Property settlement in the legal sense is an agreement that finally separates the ongoing financial relationship between the parties. It involves separating all assets and liabilities, and superannuation.

Reaching an agreement with the other party offers many advantages, such as:

  • You make your own decisions therefore both of you will be relatively happy with the outcome.
  • You will reduce the financial and emotional impact on each of you, as well as significant others as the stress will be greatly reduced.
  • It shows that you can both still discuss important issues, and the likelihood of being also able to discuss children’s arrangements (if there are children) is more likely.
  • You are able to move forward knowing that you have certain property, or assets available to you.

Things to think about:

  • List all of your assets. These include houses, cars, boats, bikes, shares, companies, trusts or businesses, investments and bank accounts.
  • List all of your debts. These include loans, mortgages, credit cards and overdrafts.
  • List the balance of each of your superannuation accounts, for yourself and your partner or husband/ wife.
  • If an agreement has been reached, you can formalise the agreement into a Binding Financial Agreement, or Consent Orders. No other written document, i.e. a Statutory Declaration is legally binding.

What happens with Superannuation?

Often a large asset is superannuation. Superannuation is able to be split, for example, the wife might take some of the husbands superannuation as part property settlement. It is important to note that superannuation will always remain superannuation, i.e. you cannot have it in cash, unless you are of retirement age.

Furthermore, if you are in a de facto relationship, WA does not yet have legislation allowing you to split superannuation, therefore, you will each retain your individual superannuation entitlements.

How do we reach an agreement?

For more information about making arrangements, you should first read the brochure Marriage, families and separation.

We offer an initial consultation. During this session we can explain the property process with you, and advise you as to what would be a fair agreement, taking into account the issues that we must regard. Once you are fully aware of your rights and responsibilities, you can then enter into negotiations with your former partner or husband/ wife, knowing if you reach an agreement, you are making an educated decision, based on what is just and equitable.

You should seek legal advice when considering what is best for you.

How do I formalise our agreement?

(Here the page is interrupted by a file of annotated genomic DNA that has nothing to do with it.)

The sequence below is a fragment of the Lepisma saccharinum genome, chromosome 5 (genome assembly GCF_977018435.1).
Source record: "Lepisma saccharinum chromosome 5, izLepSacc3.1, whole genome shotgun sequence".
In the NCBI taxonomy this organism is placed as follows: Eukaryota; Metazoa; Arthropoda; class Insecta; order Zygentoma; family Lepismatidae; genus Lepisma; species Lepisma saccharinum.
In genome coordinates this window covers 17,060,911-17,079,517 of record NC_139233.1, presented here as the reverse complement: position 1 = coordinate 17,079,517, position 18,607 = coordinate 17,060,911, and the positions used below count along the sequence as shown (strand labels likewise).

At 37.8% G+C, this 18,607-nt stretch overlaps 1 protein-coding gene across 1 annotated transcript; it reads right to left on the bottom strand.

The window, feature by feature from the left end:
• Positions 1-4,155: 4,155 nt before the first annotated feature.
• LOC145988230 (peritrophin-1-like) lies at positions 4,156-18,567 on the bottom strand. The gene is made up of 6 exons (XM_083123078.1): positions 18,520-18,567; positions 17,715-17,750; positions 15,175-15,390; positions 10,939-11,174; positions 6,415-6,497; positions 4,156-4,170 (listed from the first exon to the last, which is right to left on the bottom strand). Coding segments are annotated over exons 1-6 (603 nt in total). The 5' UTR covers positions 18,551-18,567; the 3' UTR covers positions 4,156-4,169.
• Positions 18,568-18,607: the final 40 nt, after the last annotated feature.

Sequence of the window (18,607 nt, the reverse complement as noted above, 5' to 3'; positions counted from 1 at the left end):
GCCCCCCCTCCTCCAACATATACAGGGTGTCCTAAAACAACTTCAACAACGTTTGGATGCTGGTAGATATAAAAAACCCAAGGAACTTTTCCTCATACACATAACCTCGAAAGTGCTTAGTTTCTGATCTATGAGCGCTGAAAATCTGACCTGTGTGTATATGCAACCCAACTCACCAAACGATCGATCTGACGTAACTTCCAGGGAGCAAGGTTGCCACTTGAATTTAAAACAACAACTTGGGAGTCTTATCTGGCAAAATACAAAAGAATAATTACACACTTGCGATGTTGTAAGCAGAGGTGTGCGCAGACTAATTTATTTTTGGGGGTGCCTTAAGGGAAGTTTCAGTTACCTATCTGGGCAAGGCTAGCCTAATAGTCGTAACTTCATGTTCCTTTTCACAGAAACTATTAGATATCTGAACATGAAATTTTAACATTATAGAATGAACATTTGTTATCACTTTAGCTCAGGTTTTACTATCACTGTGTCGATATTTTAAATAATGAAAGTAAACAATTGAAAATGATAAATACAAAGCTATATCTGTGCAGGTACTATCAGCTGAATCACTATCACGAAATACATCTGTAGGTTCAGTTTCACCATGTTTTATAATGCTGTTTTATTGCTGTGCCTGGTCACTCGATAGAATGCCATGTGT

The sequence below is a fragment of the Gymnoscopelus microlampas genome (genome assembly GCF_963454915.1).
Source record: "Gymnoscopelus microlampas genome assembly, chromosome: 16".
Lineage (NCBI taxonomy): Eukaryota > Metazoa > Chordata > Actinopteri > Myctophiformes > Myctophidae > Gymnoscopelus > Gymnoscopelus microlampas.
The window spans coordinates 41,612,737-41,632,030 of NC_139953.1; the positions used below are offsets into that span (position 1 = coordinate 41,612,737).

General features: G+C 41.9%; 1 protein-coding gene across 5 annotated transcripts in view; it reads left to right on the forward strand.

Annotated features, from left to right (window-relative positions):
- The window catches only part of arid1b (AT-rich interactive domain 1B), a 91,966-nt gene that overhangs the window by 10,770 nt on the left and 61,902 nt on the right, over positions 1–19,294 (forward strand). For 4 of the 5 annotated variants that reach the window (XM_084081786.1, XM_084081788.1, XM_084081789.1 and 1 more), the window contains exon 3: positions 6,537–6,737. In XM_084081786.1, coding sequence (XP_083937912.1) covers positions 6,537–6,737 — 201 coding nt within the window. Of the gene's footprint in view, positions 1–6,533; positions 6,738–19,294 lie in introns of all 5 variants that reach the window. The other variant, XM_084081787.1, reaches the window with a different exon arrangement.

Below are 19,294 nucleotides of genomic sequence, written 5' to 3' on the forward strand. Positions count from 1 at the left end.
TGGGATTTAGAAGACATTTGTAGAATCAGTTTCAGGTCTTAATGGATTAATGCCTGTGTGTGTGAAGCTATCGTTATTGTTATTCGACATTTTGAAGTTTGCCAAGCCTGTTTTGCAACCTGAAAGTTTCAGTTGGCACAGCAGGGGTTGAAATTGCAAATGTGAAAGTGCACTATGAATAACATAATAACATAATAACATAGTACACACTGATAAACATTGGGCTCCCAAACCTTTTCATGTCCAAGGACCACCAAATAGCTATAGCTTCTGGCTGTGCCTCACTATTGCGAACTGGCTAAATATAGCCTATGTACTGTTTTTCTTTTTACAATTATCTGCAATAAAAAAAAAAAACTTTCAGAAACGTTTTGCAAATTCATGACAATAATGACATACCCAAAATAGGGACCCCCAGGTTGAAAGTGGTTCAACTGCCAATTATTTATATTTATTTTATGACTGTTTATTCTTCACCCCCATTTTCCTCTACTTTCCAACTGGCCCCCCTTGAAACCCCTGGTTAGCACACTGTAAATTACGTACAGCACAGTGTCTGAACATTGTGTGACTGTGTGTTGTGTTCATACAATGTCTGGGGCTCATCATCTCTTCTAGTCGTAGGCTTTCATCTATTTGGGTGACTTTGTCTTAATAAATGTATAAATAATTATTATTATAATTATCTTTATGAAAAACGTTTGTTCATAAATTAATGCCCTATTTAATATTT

You can agree on how your property should be divided without any court action. You do this through either:

  • A binding financial agreement, or
  • An agreement formalised by applying for consent orders in which you ask a court to make orders in the terms of your agreement.

What are consent orders?

A consent order is a written agreement that is approved by the Court if the Court is satisfied that the proposed agreement is just and equitable in all of the circumstances. By both of you signing consent orders, it means you agree with the orders and will follow the terms stated in the document. When the consent orders are made by the Court, they are official Court documents, and you may then rely on them to:

  • Transfer or sell property and pay minimal duty to transfer.
  • Transfer shares, motor vehicles, etc.
  • Decide who retains liabilities.
  • Split superannuation entitlements, (see Superannuation for important information) and
  • Make provisions for spousal maintenance.

We cannot agree about property and financial arrangements?

If you and your former partner or husband/ wife cannot reach an agreement between yourselves, all is not lost!
Options include:

  • Retaining a solicitor to act on your behalf and commence negotiations with the other party.
  • Attending mediation, in an attempt to reach an agreement or
  • As a last resort, commencing legal proceedings.

Legal Proceedings

Legal proceedings should be your last option, not your first. However there are circumstances that warrant urgent intervention.

We can represent you for legal proceedings commenced by another party or instigate proceedings when necessary.
The legal system can be daunting, but we will guide you through each step, ensuring you are fully aware of the options, next steps and what will happen at Court.

If you’re not sure what to do and have been served with Court documents, contact us for an initial consultation to get advice as to the best way forward, and what you need to do.

Contact us to book a consultation

(08) 6370 4460

Leah Keegan has been working almost exclusively in the area of
Family Law since 2008, firstly as a paralegal and then as a lawyer
following her admission in 2013.

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